We often conjure a soothing image. A lovely room, the morning light, a perfectly made cup of coffee, the taste of breakfast still lingering in the senses, the exquisite tactile effect of a luxury pajama, the body lounging, the eyes set on a book. It’s a beloved postcard for those who long the solitary hours conceded by the habit of being an avid and hungry reader.

From the outside, the eye will catch a silhouette idly curled up in a sofa or under the covers of a delicious bed. The reader, however, is always more than just a quiet body immersed in concentration. He or she is living another world, given by the words, traveling in space and time, summoning characters that are brought to life as the pages advance, caught in a myriad of thoughts and sensations given by the that one book that is feeding the spirit at a specific time.

Here is a list so that you yourself can conjure this beloved image.

  1. All About Love: New Visions, Bell Hooks

This compilation of essays by feminist icon Bell Hooks reflects on love in both the public and the intimate spheres. It explores the idea of reconsidering concepts we develop about loving and that installed in our imaginaries since childhood. She speaks about nurturing a sense of self-love, devoid from narcissism, which will allow peace and compassion in individualities, communities and societies. An illuminating take on a constantly questioned topic, that appeals to the idea that the personal, read as political, can breed processes of singular and collective healing.

  1. Becoming Beauvoir: A Life, Kate Kirkpatrick

How did writer, philosopher and feminist icon Simone de Beauvoir become herself? Why was she so often signaled as a thinker who merely effectuated her life-long partner Jean Paul Sartre’s philosophical views? This new biography uses unpublished material from letters and diaries to explore the complexities of one of the women who represents liberated womanhood. It captures the bravery and complexities of a woman and thinker who deserves to be studied at a time in which feminist politics and questions stir our cultural climate.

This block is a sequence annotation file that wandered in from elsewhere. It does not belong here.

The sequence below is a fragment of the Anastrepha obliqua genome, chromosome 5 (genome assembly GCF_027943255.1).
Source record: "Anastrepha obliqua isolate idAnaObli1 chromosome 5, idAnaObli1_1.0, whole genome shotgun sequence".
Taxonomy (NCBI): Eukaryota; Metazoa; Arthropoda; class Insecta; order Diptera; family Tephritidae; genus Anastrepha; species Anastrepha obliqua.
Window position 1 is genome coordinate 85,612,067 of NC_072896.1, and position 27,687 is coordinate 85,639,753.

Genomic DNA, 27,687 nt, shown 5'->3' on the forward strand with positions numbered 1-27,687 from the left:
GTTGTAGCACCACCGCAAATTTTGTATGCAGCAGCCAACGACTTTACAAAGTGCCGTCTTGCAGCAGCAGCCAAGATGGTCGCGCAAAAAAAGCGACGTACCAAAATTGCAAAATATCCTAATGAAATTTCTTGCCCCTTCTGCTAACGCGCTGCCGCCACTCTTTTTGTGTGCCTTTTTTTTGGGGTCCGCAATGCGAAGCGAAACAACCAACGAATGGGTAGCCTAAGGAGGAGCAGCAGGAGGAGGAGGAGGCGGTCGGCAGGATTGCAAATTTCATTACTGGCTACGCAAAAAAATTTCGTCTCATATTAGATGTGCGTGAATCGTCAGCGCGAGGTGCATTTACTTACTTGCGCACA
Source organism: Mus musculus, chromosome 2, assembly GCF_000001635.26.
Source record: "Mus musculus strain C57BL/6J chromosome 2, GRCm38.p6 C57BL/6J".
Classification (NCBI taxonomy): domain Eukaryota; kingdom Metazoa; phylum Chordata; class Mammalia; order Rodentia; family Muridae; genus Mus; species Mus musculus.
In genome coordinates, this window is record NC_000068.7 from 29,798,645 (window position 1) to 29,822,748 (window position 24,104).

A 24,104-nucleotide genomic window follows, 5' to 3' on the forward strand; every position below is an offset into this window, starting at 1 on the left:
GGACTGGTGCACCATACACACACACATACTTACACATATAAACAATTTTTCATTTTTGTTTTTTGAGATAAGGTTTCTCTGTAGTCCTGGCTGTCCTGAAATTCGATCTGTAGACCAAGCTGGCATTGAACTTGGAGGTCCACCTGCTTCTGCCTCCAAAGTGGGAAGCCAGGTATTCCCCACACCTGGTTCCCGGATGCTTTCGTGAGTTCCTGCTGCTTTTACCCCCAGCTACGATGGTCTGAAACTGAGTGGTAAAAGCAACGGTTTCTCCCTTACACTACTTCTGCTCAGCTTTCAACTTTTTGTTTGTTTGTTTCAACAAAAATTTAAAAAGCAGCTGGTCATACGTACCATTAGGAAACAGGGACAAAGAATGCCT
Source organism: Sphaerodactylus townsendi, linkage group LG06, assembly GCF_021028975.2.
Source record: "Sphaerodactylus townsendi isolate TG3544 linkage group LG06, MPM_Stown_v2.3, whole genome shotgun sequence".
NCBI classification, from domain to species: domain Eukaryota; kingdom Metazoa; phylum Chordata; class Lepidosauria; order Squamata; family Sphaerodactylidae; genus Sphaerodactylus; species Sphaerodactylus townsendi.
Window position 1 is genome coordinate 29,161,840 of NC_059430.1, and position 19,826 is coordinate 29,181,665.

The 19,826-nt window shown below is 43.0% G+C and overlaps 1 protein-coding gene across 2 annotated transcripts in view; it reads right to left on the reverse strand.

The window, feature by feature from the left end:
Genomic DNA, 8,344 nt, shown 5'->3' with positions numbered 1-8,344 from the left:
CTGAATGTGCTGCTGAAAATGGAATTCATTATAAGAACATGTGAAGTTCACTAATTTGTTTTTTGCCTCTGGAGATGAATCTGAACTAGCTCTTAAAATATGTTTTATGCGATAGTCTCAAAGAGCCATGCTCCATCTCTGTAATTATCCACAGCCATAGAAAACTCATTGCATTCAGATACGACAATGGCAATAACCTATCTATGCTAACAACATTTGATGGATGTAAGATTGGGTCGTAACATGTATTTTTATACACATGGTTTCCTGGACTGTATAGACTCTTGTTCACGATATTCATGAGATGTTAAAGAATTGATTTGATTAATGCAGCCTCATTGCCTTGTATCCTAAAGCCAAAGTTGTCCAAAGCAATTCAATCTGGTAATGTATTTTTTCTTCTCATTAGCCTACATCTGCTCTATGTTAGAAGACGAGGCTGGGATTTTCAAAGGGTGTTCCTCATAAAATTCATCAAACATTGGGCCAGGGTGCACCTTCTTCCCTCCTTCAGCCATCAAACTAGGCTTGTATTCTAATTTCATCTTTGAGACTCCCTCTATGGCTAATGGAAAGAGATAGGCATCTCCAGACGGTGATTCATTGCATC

1. A Little Life, Hanya Yanagihara

Nominated for the Booker Prize Award and the National Book Award for Fiction, this lengthy, modern-day classic novel made it to some of the most remarkable best-selling lists when first published in 2015. Described as “addictive” and “bleak”, considered by many as one of the best books they’ve ever read, this tale of male friendship, love, companionship, self-harm, trauma and recovery set over a life-span in New York, is a reminder of the ways in which pain and beauty can be powerfully entwined.

4. Normal People, Sally Rooney

Love in the times of capitalism can said to be one Rooney’s creative motifs. As The Atlantic put it: “Rooney is a self-described Marxist, and I suspect that she would enjoy Vanity Fair’s neat illustration of a point she makes in Normal People about the way books can function as cultural currency. “It was culture as class performance,” thinks a character at a reading, “literature fetishized for its ability to take educated people on false emotional journeys, so that they might afterward feel superior to the uneducated people whose emotional journeys they liked to read about.” The story aims to demonstrate how radical politcs can be executed and materialized in small scales. The best-selling novel was also recently converted into a Hulu series.

5. Yes To Life: In Spite of Everything, Victor Frankl

We are living in times that call us to see everything as an opportunity. Described in this manner, this book, written in 1946 and eleven months after being released from a Nazi concentration camp, renders Frankl’s extraordinary capacity to embrace life even if under the greatest of adversities. The conviction that “every crisis contains opportunity” seems to resonate greatly with the very historical circumstances we are facing, under the Coronavirus pandemic. Frankl’s conception, drenched with life and hope, resonates well with the spirit a lot of us need right now.

6.  Fashion and Modernism, Edited by Louise Wallenberg & Andrea Kollnitz

Different scholars from a range of fields come together in this volume that renders the ways in which fashion and modernism intertwine historically. “Art and fashion have long gone hand in hand, but it was during the modernist period that fashion first gained equal value to – and took on the same aesthetic ideals as – painting, film, photography, dance, and literature. Combining high and low art forms, modernism turned fashion designers into artists and vice versa.” This sort of fashion theory is made for those looking to navigate the deeper waters in which fashion can be a source of intellectual reflection.

Bonus track:

A Woman Looking At Men Looking At Women, Siri Hustvedt

A dazzling collection of essays on art, feminism, neuroscience, psychology and philosophy, by the award-winning author.

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